Cannon played four seasons in Houston before being traded to Oakland prior to the start of the 1964 season where he was used as a receiver out of the backfield to take advantage of his open-field ability. He was moved to tight end the following year and remained there through 1969 and finishing his career in Kansas City the following year.

The Oilers, behind Blanda and Cannon, and the blocking of Talamini, won the first two AFL Championship games.

Talamini, a first-team all-AFL selection in 1962 became a regular at league all-star games by appearing in six such contests through 1967. The Oilers, who went through a rebuilding process after winning the title in 1960 and 1961, returned to the championship game in 1967 before losing to Oakland. 

That would be the final game for Talamini in a Houston uniform. He was released by the team and was picked up by the New York Jets where he continued his legacy of playing alongside some of the greatest names in pro football history.

One of those, Joe Namath, made a bold prediction that still resonates across the football world.

At a luncheon days before Super Bowl III was played at Miami’s Orange Bowl, a heckler, who Talamini recalls was Lou Michaels, a boisterous former teammate of Talamini’s at Kentucky, began an exchange with Namath that resulted in the New York quarterback responding in a big way.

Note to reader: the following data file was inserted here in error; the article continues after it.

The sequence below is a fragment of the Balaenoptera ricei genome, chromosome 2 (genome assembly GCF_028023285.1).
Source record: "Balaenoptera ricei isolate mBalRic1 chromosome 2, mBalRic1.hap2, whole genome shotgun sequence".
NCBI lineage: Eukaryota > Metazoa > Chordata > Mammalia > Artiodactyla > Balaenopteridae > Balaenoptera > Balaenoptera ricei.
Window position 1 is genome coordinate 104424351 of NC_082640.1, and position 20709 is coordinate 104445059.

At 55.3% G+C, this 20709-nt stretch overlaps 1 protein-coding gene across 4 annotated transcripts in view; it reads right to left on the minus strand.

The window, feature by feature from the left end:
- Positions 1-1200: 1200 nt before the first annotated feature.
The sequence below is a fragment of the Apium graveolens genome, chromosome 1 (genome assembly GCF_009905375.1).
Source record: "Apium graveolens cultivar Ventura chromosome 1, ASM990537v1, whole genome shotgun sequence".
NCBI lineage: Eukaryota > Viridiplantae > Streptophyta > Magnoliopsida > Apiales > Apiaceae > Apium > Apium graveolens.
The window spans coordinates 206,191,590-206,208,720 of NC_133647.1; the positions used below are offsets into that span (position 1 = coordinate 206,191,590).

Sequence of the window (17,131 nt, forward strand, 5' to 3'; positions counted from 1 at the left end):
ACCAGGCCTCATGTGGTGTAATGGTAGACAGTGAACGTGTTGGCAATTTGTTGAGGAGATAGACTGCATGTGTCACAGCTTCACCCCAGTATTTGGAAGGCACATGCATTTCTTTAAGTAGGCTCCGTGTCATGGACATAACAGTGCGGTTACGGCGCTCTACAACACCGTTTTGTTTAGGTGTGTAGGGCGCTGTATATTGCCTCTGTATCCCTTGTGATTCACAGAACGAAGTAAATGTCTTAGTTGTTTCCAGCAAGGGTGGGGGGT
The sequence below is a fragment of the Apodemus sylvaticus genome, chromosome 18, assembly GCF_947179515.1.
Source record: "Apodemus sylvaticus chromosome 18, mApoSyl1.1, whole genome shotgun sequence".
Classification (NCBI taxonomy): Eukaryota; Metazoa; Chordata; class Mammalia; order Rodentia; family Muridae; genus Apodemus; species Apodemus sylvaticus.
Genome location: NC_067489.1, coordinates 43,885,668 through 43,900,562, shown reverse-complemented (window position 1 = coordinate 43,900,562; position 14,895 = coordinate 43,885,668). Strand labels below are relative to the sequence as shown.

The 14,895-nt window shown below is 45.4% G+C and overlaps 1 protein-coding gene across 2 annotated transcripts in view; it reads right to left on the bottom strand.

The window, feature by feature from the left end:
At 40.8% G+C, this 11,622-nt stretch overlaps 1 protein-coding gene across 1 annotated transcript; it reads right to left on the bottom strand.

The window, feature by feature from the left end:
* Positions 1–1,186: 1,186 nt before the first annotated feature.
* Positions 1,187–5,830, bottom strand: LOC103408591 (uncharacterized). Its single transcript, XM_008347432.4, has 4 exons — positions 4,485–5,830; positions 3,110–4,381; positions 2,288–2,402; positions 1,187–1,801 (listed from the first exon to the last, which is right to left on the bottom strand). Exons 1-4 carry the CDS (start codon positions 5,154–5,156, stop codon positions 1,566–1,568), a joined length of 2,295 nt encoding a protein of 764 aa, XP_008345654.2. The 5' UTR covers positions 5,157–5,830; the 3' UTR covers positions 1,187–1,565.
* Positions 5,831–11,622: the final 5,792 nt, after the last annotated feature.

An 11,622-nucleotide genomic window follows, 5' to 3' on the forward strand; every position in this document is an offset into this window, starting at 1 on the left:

“He was always known as being outspoken,” Talamini said of the former Wildcat, “ … and the exchange was nothing more than trash-talking.”

Talamini said that when Michaels informed Namath that the heavily favored Colts were the best team in pro football over the past several seasons, Namath responded by “guaranteeing” the Jets would be victorious.

Weeb Eubank, the Jets coach at the time, was livid with Namath for his words at the luncheon.

“He was none too happy about arousing a sleeping dog and giving (Baltimore) bulletin board material,” Talamini said.

History will show that Namath was prophetic as the Jets defeated Michaels and the Colts 16-7 on the strength of a touchdown run by Matt Snell and three field goals off the foot of Jim Turner.

Talamini, who was later selected to the All-Time All-AFL a few years later when the AFL and NFL merged, retired following the Super Bowl win.

“I pretty much knew the Super Bowl would be my last game,” said Talamini, who made his home in Houston and would deadhead a cargo plane for a flight home after each game during the 1968 to spend time with his wife and children before returning to New York a few days later to prepare for the next game.

Talamini, who was inducted into the Kentucky Pro Football Hall of Fame in 2011, now resides in Las Cruces, New Mexico and still follows the Houston organization which relocated to Tennessee following the 1996 season.

“You have to have confidence in yourself,” Talamini said when asked his advice to aspiring football players, “get in there and do what you can to improve and do not let anything break yourself.”

That approach can make doors otherwise thought to be closed to open wide and present opportunities that will last a lifetime.